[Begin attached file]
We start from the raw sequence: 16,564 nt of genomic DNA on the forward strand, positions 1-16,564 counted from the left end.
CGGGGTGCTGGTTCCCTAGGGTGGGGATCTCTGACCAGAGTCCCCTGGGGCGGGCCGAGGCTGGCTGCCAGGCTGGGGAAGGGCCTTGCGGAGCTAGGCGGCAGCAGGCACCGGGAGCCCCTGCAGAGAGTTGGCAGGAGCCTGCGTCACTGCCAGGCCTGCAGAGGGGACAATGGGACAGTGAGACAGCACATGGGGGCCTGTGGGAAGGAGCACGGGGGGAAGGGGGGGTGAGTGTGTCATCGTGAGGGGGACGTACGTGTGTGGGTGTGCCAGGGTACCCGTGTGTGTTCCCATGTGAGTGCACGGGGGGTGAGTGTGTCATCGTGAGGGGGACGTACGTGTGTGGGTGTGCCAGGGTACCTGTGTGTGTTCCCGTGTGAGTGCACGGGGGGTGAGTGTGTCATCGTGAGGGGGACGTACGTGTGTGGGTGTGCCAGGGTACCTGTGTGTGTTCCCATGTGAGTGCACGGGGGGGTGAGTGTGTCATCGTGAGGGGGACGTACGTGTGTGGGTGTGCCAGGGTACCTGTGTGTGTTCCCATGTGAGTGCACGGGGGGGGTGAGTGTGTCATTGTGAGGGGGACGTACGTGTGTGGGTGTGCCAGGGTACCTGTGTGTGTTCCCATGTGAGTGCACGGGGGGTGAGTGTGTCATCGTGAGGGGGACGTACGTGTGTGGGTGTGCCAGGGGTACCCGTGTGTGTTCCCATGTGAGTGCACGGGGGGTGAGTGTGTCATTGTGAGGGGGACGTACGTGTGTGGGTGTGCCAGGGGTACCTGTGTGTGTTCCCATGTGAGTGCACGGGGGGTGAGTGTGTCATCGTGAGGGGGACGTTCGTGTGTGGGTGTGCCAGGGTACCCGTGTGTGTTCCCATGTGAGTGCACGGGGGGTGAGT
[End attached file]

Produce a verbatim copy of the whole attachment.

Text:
We start from the raw sequence: 16,564 nt of genomic DNA on the forward strand, positions 1-16,564 counted from the left end.
CGGGGTGCTGGTTCCCTAGGGTGGGGATCTCTGACCAGAGTCCCCTGGGGCGGGCCGAGGCTGGCTGCCAGGCTGGGGAAGGGCCTTGCGGAGCTAGGCGGCAGCAGGCACCGGGAGCCCCTGCAGAGAGTTGGCAGGAGCCTGCGTCACTGCCAGGCCTGCAGAGGGGACAATGGGACAGTGAGACAGCACATGGGGGCCTGTGGGAAGGAGCACGGGGGGAAGGGGGGGTGAGTGTGTCATCGTGAGGGGGACGTACGTGTGTGGGTGTGCCAGGGTACCCGTGTGTGTTCCCATGTGAGTGCACGGGGGGTGAGTGTGTCATCGTGAGGGGGACGTACGTGTGTGGGTGTGCCAGGGTACCTGTGTGTGTTCCCGTGTGAGTGCACGGGGGGTGAGTGTGTCATCGTGAGGGGGACGTACGTGTGTGGGTGTGCCAGGGTACCTGTGTGTGTTCCCATGTGAGTGCACGGGGGGGTGAGTGTGTCATCGTGAGGGGGACGTACGTGTGTGGGTGTGCCAGGGTACCTGTGTGTGTTCCCATGTGAGTGCACGGGGGGGGTGAGTGTGTCATTGTGAGGGGGACGTACGTGTGTGGGTGTGCCAGGGTACCTGTGTGTGTTCCCATGTGAGTGCACGGGGGGTGAGTGTGTCATCGTGAGGGGGACGTACGTGTGTGGGTGTGCCAGGGGTACCCGTGTGTGTTCCCATGTGAGTGCACGGGGGGTGAGTGTGTCATTGTGAGGGGGACGTACGTGTGTGGGTGTGCCAGGGGTACCTGTGTGTGTTCCCATGTGAGTGCACGGGGGGTGAGTGTGTCATCGTGAGGGGGACGTTCGTGTGTGGGTGTGCCAGGGTACCCGTGTGTGTTCCCATGTGAGTGCACGGGGGGTGAGT